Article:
Make your users feel like their input and feedback is being put into practice to build a more engaged user base. It’s also good practice for your product team — it trains you to get into a habit whereby a release becomes a none event.
5. Don’t Define an MVP
The amount of product owners that I’ve seen develop their products as though they are obliged to completely overhaul everything and deliver a full fat product exploding with features right from the get go is beyond me. If you’re not defining MVP’s then you’re missing out on a valuable source of validated learning. An MVP in Eric Ries own words is:
The minimum viable product is that version of a new product which allows a team to collect the maximum amount of validated learning about customers with the least effort.
Too many times product manager read data about from their web analytics or social media listening posts and identify features that could potentially enhance the user experience or address a pain point and then go ahead and simply execute it and blow a hell of a load of money in the process..and then oh no, it seems they didn’t quite hit the nail on the head. One example of this that I’m familiar with was when a product manager launched some pretty major updates to a digital wallet. All was good but a number of users (in the tens) complained that there was no way to select a default card so that they could make quick payments without having to manually choose a card each time.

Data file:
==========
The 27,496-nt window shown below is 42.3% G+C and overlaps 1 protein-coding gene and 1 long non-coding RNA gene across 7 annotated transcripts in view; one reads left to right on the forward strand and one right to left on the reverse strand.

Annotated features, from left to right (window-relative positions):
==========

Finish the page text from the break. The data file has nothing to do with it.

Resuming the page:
Ok cool the product manage thought, release 2 will be a feature that allows all users to assign a default card for making payments and all users who have one card on file we will automatically make that card their default payment method. Boom, a few hundred thousand dollars later (these costs are the norm in large corporate enterprises) the product manager launched an update and boy was there backlash! Hundreds complained over the lack of choice they had over having a default, lots of payments from incorrect user cards were made, payments completion time actually increased because this new feature came out of nowhere causing users to be extra vigilant while navigating the payments process.